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The Evolution of Wi-Fi

The Evolution of (Wi-FiĀ» If you enjoy networking your home computers without running wires everywhere, or surfing the Web on your smartphone when you're out-and-about, you can thank wireless technology. The wireless revolution started quietly with a little-noticed decision by the U.S. government in 1985, but like a rock thrown into a pond, the ripples from that decision continue to spread in the 21st century. Wireless Timeline NCR, originally known as National Cash Register Company, wants to connect wireless cash registers and submits a request to the Institute of Electrical and Electronics Engineers (IEEE), which sets up a committee called "802.11" to help define a standard for wireless technology. Many of the first wireless devices were not compatible with similar devices built by other companies. Developing 1985 The FCC releases three segments of the unlicensed frequency spectrum to the public, at 90OMHZ, 2.4GHZ and 5GHZ. 1988 Wi Fi The 802.11 standard is established, using the 900MHZ band, CERTIFIED 1997 an industry standard helped customers avoid being locked in to a single vendor's devices. The term "Wi-Fi" becomes a registered trademark of the Wi-Fi Alliance, a global non-profit organization that promotes wireless technology and standardization, Wi-Fi refers to a wireless network product that conforms to one of the 802.11 standards. Contrary to popular belief, Wi-Fi does not stand for b Wi Fi TM WiF The 802.11b standard, using the 2.4 GHz band, is ratified by the IEEE. The 11b standard increased wireless speeds from 2 megabits per second (Mbps) to 11Mbps. 1999 Other names considered included "FlankSpeed" and "DragonFly." NEW Very first 11b Wi-Fi products hit the market. "wireless fidelity." ab(Wi 2000 The 802.11a standard is ratified, using the less-crowded 5GHZ band, increasing wireless speeds up to 54Mbps. D-Link releases its first 802.11b access point in retail locations, kicking off a revolution of wireless networking in homes and, eventually, businesses. 2001 abg wi 2003 The first Wi-Fi certified PDAS and cell The 802.11g standard is ratified, using the 2.4GHZ band at up to 54 Mbps. phones reach the market, including the HP IPAQ PocketPC, the Nokia 9500 Communicator and the Motorola MPx. 2004 The first Wi-Fi gaming device and digital still camera become available. The word "Wi-Fi" is added to the 2005 Merriam-Webster English dictionary. The 802.11n standard is ratified, optimized at 5GHZ, although multi- channel technology lets it operate at 2.4GHZ as well. 2006 Wi Fin D-Link releases 802,11g and 802.11n wireless adapters and routers. 2009 The number of qglobal Wi-Fi hotspots exceeds 1 million with the help of Starbucks, which introduces free Wi-Fi at all of its company-operated U.S. Many of today's 11n routers allow simultaneous dual band communication, making them compatible on the 2.4 and 5GHZ bands, with combined speeds of up to 900Mbps. 2010 locations. 802.11ac draft 2.0 is announced, with initial speeds of up to 1750Mbps (1.71Gbps) and the possibility of reaching up to 6.93Gbps in the future. D-Link releases its first 802.lln wireless network camera, the 2012 DCS-930L. 2013 Expected ratification date of the 802.11ac standard, commonly known as "11AC," in the 5GHZ band. D-Link releases a full line of 802.1lac wireless adapters and routers. 2014 Devices That Use Wi-Fi computers - mainly laptops MP3 Computer peripherals such as printers, mice and keyboards video smartphones TVs household players games appliances systems Wi-Fi Availability Many airlines now offer Wi-Fi in the air for a fee. Also on buses, particularly in urban areas, Some bus lines have reported an increase in ridership due to Wi-Fi availability. In 2014, San Francisco will begin offering free Wi-Fi in city parks and playgrounds. Free Wi-Fi is common in coffee shops and some restaurants. The Future of Wi-Fi Implantable Wi-Fi medical sensors may soon transmit vital data between patients and doctors. The increasing use of electronic control modules in cars makes it likely that Wi-Fi will help share information about your car's health and performance between the vehicle's owner, mechanic and dealer. Wi-Fi Use Statistics As of 2013, one in ten people in the world use wireless technology. According to a 2011 study by the Pew Research Center, the cell phone is the most popularly-owned wireless product in the United States. 83% Cell Phone TODAY 2020 56% There are an estimated 10 billion wireless devices in use, outnumbering the world's population of 7 billion, It's estimated there will be 30 billion wireless devices in use Laptop among 8 billion humans, 44% MP3 Player 12% E-reader je 1.43 devices per person. ie 3.75 devices per person. 8% Tablet 802.11AC Statistics Devices using the 802.11ac standard will transfer data up to The 11AC standard operates in the 5GHZ band, providing the best performance with less interference. 3 times faster than 802.11n products. 11N 11AC For example, transferring an 1.5Gb episode of the TV drama "Mad Men" wirelessly from a storage device to a player would take about: 802.11b 802.11a/g 802.11n 802.11ac (11AC) 802.1 12 minutes, 48 seconds 2 minutes, 20 seconds 28.4 seconds 1.7 seconds 0.87 seconds So make yourself a nice snack, uncork a bottle of wine and pour aglass or two in the time you save using a faster connection. MAD MEN D-Link SOURCES Building Networks for People Timeline_Updated_PDF.pdf 11 g.pdf implantable-biosensors-that-could-email-your-doctor/ support-cellular-and-wi-fi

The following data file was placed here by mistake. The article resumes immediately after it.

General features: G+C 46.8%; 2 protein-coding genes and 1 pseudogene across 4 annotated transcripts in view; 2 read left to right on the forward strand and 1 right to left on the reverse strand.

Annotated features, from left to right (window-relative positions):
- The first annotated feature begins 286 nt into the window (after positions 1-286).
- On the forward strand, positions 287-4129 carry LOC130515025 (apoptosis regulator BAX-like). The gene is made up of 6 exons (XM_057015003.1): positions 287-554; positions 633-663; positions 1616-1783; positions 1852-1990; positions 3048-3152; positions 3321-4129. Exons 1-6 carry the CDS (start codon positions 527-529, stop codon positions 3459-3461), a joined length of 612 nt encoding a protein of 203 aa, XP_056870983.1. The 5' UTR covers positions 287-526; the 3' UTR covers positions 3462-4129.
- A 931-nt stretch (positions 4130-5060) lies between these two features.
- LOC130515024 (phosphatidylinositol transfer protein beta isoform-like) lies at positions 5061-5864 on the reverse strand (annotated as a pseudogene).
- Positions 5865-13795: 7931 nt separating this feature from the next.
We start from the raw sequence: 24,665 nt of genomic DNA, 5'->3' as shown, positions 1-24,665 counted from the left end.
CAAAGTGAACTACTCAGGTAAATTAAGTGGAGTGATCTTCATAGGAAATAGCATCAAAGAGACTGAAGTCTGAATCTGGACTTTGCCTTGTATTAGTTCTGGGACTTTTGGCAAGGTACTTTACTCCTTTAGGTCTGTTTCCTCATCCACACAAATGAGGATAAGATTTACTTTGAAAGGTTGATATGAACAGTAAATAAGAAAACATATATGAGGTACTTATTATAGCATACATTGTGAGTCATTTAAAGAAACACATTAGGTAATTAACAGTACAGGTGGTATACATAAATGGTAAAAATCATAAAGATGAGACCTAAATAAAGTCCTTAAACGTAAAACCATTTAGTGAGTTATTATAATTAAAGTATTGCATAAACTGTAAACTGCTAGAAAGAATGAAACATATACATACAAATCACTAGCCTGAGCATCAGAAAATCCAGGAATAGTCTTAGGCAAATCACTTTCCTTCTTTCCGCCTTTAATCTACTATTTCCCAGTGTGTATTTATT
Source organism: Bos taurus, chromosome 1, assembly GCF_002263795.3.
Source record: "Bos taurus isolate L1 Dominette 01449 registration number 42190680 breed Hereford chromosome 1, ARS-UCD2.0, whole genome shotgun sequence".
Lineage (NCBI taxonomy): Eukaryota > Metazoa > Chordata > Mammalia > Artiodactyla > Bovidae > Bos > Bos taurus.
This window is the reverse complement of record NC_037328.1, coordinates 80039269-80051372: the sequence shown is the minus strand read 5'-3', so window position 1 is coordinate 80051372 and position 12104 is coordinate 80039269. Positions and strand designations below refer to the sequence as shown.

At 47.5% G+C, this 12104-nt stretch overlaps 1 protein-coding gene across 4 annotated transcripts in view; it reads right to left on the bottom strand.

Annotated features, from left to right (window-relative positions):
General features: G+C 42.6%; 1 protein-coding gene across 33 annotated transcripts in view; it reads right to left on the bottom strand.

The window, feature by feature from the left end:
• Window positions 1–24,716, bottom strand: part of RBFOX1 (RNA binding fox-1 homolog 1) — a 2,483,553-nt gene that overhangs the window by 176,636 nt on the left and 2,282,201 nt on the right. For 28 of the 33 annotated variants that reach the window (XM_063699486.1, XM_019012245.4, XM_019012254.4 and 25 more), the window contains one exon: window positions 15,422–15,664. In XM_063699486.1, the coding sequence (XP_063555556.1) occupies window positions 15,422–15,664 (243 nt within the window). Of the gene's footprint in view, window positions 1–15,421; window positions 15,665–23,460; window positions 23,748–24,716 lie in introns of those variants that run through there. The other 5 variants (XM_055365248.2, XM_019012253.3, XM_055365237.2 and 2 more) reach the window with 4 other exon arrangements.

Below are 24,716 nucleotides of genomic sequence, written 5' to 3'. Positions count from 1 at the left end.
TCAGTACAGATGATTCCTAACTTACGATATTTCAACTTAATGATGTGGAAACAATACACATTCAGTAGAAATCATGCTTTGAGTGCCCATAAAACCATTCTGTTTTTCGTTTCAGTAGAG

The Evolution of Wi-Fi

shared by DLinkUS on Sep 05
You use it nearly every day on your notebook Mac, PC or smartphone but have you ever really thought about what Wi-Fi is and how it got started? Follow along with us to see where Wi-Fi has been and whe...




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